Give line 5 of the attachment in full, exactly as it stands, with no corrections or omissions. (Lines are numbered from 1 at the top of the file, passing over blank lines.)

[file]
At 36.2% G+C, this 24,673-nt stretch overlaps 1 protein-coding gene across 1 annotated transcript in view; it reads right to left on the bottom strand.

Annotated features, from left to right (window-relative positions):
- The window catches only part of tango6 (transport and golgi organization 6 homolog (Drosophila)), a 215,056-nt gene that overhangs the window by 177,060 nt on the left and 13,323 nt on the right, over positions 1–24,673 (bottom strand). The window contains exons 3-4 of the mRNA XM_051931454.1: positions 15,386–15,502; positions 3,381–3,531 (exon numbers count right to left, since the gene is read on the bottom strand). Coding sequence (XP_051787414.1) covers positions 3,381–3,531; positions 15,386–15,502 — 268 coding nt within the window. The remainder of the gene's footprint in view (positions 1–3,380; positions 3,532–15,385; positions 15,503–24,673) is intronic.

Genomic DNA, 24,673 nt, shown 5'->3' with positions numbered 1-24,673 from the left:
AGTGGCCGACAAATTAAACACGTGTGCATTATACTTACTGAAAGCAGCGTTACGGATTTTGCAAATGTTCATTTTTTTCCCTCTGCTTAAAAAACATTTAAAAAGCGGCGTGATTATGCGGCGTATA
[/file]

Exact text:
AGTGGCCGACAAATTAAACACGTGTGCATTATACTTACTGAAAGCAGCGTTACGGATTTTGCAAATGTTCATTTTTTTCCCTCTGCTTAAAAAACATTTAAAAAGCGGCGTGATTATGCGGCGTATA